Although the COVID-19 outbreak has been devastating for many businesses, certain industries such as the gaming and esports sectors may not be as badly affected as others.
Social distancing means that, whilst many businesses are suffering from a lack of people visiting their bricks and mortar outlets, the gaming and esports industries are seeing record numbers of visitors to their online offerings as people increasingly turn to entertainment from their homes.
Whist gaming companies will undoubtedly suffer from a lack of footfall through their land-based casinos (with visits to social venues being advised against by the Government, and a possible ban on such visits in the pipeline), and with esports suffering from the cancellation of arena-based tournaments and the closure of team outlets, both industries can counter the effects of these losses with their strong online offerings.
The online gaming industry is heavily reliant on sports betting. However, with the postponement of most of the major UK, European and US sports, the market for such betting has dramatically decreased. However, far from deterring customers from using the online betting services, the industry trends have been leaning towards people either betting on the sports that are still available, or sports punters turning to new areas of online gambling (for instance, online casino offerings).
This presents an opportunity for the esports industry. For various reasons, the esports industry and the online betting industry have, to date, been reluctant to fully engage with each other. At least in part, this is because the demographics of online gambling and esports players/viewers are often very different and the markets have been able to successfully exist separately from one another. However, because of the effects of coronavirus, this may be about to change.
The esports industry has reacted fantastically well to the drastic changes brought about by coronavirus. Many esports industry events have moved to take place wholly online, and with the sophistication of the technology (and users of that technology) involved, the transition has been rapid and fairly seamless. What is more, where the more traditional sports events have been forced to cancel or postpone, esports producers have spotted an opportunity in the market. There is perhaps no better example of this than Veloce esports’ ‘Not the Australian Grand Prix event’, which occurred in place of the cancelled official F1 Australian Grand Prix. Veloce managed to entice F1 driver Lando Norris to take part in this event (along with a host of other celebrity esports players) and the event led to Norris breaking the record for Twitch’s F1 offering, clearing 70,000 concurrent viewers. This comes amidst a time of record players on some of the leading esports titles (including CS:GO, which broke the 1 million concurrent players mark). This has obviously led to opportunities for esports brands to increase their online content offerings which will likely lead to increased income through online advertising, but online betting presents another possible revenue stream for these brands. It remains to be seen whether the increased online presence of esports fans will result in sales of merchandise that make up for (or even exceed!) merchandise sales that traditionally take place at esports arenas.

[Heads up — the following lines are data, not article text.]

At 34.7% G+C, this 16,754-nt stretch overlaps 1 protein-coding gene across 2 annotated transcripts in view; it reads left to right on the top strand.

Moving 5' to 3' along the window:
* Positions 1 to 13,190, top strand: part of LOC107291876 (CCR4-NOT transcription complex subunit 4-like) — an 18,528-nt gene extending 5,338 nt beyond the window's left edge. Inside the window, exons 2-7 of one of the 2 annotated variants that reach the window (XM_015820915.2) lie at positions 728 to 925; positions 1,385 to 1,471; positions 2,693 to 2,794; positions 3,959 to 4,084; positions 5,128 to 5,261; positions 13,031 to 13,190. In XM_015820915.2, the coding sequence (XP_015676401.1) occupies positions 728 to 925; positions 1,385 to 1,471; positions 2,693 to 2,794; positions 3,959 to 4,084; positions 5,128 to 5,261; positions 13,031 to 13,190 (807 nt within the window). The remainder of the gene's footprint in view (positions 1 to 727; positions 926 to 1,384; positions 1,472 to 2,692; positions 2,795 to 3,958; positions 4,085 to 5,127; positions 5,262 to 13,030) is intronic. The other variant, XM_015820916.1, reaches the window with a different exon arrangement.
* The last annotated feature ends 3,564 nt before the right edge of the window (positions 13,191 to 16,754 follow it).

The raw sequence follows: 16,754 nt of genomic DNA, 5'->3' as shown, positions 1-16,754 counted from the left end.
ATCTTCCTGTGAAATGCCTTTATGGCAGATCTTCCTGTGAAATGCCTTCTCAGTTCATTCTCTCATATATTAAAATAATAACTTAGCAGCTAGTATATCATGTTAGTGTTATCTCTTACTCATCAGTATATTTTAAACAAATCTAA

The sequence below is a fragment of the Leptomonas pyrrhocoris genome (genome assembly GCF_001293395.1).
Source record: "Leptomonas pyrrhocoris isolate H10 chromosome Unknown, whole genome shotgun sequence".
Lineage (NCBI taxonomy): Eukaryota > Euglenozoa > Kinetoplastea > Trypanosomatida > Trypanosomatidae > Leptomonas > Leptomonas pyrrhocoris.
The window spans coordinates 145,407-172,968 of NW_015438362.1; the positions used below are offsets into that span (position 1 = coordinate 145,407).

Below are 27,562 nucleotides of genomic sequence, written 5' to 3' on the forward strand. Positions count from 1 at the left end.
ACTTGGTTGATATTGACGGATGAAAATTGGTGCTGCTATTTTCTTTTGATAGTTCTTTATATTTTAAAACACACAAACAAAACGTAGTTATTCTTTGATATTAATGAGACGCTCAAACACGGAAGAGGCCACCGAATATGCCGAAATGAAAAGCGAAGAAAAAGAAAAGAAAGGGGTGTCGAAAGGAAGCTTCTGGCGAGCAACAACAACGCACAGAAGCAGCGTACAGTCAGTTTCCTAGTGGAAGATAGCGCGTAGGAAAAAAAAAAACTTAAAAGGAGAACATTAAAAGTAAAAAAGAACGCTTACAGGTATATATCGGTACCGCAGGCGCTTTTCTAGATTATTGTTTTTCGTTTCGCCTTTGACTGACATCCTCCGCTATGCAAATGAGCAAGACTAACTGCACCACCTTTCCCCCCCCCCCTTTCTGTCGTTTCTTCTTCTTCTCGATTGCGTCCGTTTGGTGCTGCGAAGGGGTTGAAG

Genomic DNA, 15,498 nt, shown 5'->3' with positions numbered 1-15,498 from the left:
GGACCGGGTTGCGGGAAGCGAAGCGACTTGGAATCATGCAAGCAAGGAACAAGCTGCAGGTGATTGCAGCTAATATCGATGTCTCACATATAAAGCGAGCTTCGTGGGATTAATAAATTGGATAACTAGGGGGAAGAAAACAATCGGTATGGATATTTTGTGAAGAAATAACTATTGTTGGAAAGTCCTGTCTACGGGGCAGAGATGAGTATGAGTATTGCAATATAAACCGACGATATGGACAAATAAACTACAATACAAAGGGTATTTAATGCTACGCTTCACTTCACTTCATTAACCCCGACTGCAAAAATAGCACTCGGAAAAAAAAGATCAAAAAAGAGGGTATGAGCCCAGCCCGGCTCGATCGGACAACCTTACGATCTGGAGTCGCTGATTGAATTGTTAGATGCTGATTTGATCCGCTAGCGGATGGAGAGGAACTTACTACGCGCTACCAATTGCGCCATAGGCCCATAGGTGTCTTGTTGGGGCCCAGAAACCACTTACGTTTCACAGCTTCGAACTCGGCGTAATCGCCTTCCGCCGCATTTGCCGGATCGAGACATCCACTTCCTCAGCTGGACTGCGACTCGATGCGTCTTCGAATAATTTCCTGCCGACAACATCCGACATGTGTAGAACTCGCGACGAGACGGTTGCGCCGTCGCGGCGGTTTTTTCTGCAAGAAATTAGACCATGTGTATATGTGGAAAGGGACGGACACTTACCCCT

With record numbers of players and viewers tuning to esports (who knew that so many people working from home would have such an effect!), and plenty of online gamblers looking for new avenues in which to place their bets, it may be that the two sectors are on a collision course in the near future.
Online betting in the esports forum obviously needs to be well regulated. Apart from needing to comply with all applicable legislation (Including the Gambling Act), players and gamblers alike will demand certain standards of independence and integrity from any esports game wishing to cash in on the betting industry. Examples of how this has been done in the past include prohibiting betting on esports when the players are in remote locations, having regulated referees in attendance, and having specialist software in place to flag up any suspicious gambling patterns. The coronavirus poses new challenges for industry regulation as players and fans are forced to self-isolate and lock-downs are increasingly enforced. Online activity is increasingly becoming the only option. However, these are challenges that these sectors can overcome (especially with their use of innovative technology) and could open up very lucrative new revenue streams.